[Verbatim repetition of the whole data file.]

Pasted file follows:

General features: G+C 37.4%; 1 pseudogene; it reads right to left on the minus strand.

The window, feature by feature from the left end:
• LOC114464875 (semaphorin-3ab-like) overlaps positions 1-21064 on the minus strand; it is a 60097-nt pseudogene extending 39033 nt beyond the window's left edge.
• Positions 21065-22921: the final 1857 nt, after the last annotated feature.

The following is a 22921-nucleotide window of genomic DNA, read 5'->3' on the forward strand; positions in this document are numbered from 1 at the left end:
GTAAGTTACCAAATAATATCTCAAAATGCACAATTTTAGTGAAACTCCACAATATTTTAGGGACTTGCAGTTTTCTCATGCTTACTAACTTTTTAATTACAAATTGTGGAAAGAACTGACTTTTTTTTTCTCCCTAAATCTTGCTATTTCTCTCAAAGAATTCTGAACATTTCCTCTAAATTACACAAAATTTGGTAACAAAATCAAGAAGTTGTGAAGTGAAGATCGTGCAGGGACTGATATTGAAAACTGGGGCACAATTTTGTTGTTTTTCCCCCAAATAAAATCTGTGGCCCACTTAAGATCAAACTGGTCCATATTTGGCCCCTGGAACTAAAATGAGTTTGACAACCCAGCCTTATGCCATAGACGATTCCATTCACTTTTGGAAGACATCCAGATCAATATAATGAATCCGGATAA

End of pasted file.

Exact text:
General features: G+C 37.4%; 1 pseudogene; it reads right to left on the minus strand.

The window, feature by feature from the left end:
• LOC114464875 (semaphorin-3ab-like) overlaps positions 1-21064 on the minus strand; it is a 60097-nt pseudogene extending 39033 nt beyond the window's left edge.
• Positions 21065-22921: the final 1857 nt, after the last annotated feature.

The following is a 22921-nucleotide window of genomic DNA, read 5'->3' on the forward strand; positions in this document are numbered from 1 at the left end:
GTAAGTTACCAAATAATATCTCAAAATGCACAATTTTAGTGAAACTCCACAATATTTTAGGGACTTGCAGTTTTCTCATGCTTACTAACTTTTTAATTACAAATTGTGGAAAGAACTGACTTTTTTTTTCTCCCTAAATCTTGCTATTTCTCTCAAAGAATTCTGAACATTTCCTCTAAATTACACAAAATTTGGTAACAAAATCAAGAAGTTGTGAAGTGAAGATCGTGCAGGGACTGATATTGAAAACTGGGGCACAATTTTGTTGTTTTTCCCCCAAATAAAATCTGTGGCCCACTTAAGATCAAACTGGTCCATATTTGGCCCCTGGAACTAAAATGAGTTTGACAACCCAGCCTTATGCCATAGACGATTCCATTCACTTTTGGAAGACATCCAGATCAATATAATGAATCCGGATAA